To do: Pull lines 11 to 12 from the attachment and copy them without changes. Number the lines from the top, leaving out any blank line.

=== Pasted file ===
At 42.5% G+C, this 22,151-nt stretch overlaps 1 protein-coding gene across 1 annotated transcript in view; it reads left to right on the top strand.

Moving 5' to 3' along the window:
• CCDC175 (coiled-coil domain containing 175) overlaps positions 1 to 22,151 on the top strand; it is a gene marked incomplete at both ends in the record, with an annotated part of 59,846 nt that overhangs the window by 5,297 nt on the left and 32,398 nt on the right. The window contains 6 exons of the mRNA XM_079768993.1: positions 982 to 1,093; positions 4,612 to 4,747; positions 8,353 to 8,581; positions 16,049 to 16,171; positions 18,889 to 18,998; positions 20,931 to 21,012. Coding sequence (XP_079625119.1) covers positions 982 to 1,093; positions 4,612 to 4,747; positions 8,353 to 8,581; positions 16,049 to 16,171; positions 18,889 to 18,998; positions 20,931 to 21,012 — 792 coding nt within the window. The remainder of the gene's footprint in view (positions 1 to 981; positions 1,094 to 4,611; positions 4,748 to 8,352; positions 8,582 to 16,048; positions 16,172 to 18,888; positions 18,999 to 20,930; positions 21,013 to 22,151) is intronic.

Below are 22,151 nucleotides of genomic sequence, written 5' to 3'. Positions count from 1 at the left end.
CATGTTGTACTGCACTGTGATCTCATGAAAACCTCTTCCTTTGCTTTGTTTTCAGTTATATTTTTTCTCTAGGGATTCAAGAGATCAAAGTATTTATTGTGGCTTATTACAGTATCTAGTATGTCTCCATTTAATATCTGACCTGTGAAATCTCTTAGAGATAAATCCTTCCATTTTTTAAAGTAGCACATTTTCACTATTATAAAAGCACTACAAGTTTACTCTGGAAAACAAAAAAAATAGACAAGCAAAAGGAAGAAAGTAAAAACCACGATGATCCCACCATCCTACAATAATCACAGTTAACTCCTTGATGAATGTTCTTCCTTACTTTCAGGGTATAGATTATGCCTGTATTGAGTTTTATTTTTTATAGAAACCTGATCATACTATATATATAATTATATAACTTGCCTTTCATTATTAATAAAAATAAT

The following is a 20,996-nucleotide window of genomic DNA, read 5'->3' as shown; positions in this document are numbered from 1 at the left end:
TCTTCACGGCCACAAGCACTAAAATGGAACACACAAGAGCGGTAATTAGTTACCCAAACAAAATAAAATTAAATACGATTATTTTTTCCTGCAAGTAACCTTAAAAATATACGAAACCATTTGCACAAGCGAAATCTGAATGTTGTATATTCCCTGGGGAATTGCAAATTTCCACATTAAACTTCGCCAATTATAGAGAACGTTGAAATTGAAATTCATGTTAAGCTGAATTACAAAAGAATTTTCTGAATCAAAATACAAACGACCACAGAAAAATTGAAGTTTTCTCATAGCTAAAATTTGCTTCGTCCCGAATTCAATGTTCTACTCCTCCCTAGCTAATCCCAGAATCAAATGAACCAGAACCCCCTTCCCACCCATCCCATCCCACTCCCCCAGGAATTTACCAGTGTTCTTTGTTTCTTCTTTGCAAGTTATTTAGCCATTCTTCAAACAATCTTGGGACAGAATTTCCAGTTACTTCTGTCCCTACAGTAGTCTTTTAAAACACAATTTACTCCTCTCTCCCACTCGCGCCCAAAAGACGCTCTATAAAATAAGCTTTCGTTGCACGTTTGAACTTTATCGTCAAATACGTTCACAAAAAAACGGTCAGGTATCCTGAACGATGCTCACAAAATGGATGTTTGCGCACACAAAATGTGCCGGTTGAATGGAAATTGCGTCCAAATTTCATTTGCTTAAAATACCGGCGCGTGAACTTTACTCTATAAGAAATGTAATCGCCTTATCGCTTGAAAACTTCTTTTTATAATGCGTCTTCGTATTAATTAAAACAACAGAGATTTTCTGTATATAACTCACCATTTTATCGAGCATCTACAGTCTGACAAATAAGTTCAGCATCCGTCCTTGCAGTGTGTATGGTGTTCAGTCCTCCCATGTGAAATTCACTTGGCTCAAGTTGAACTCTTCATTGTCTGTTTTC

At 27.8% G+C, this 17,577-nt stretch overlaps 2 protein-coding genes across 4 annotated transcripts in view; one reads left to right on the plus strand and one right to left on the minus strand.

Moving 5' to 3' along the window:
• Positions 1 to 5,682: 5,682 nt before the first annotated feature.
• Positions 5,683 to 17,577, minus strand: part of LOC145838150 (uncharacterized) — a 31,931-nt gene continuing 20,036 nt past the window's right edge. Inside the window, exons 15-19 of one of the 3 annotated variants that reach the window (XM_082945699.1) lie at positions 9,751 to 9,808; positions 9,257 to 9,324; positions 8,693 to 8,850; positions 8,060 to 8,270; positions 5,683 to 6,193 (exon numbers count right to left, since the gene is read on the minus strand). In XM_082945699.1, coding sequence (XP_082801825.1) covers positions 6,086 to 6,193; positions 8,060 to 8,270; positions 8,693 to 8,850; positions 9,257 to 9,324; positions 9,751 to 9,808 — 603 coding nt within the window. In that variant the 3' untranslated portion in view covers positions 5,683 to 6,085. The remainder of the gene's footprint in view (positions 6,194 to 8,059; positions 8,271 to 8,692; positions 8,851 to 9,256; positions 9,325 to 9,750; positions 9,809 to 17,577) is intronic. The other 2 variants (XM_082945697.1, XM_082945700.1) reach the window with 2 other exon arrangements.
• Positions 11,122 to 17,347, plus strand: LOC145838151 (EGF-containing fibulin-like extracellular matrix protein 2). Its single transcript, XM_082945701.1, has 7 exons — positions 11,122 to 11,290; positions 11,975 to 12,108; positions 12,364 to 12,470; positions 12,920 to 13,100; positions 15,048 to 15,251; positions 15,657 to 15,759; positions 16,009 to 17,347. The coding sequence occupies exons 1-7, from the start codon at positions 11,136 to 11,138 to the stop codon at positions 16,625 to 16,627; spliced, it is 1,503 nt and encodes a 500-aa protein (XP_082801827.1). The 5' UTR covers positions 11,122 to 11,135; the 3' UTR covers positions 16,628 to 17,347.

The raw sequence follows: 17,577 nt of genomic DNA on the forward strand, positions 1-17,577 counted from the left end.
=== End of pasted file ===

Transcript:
• Positions 5,683 to 17,577, minus strand: part of LOC145838150 (uncharacterized) — a 31,931-nt gene continuing 20,036 nt past the window's right edge. Inside the window, exons 15-19 of one of the 3 annotated variants that reach the window (XM_082945699.1) lie at positions 9,751 to 9,808; positions 9,257 to 9,324; positions 8,693 to 8,850; positions 8,060 to 8,270; positions 5,683 to 6,193 (exon numbers count right to left, since the gene is read on the minus strand). In XM_082945699.1, coding sequence (XP_082801825.1) covers positions 6,086 to 6,193; positions 8,060 to 8,270; positions 8,693 to 8,850; positions 9,257 to 9,324; positions 9,751 to 9,808 — 603 coding nt within the window. In that variant the 3' untranslated portion in view covers positions 5,683 to 6,085. The remainder of the gene's footprint in view (positions 6,194 to 8,059; positions 8,271 to 8,692; positions 8,851 to 9,256; positions 9,325 to 9,750; positions 9,809 to 17,577) is intronic. The other 2 variants (XM_082945697.1, XM_082945700.1) reach the window with 2 other exon arrangements.
• Positions 11,122 to 17,347, plus strand: LOC145838151 (EGF-containing fibulin-like extracellular matrix protein 2). Its single transcript, XM_082945701.1, has 7 exons — positions 11,122 to 11,290; positions 11,975 to 12,108; positions 12,364 to 12,470; positions 12,920 to 13,100; positions 15,048 to 15,251; positions 15,657 to 15,759; positions 16,009 to 17,347. The coding sequence occupies exons 1-7, from the start codon at positions 11,136 to 11,138 to the stop codon at positions 16,625 to 16,627; spliced, it is 1,503 nt and encodes a 500-aa protein (XP_082801827.1). The 5' UTR covers positions 11,122 to 11,135; the 3' UTR covers positions 16,628 to 17,347.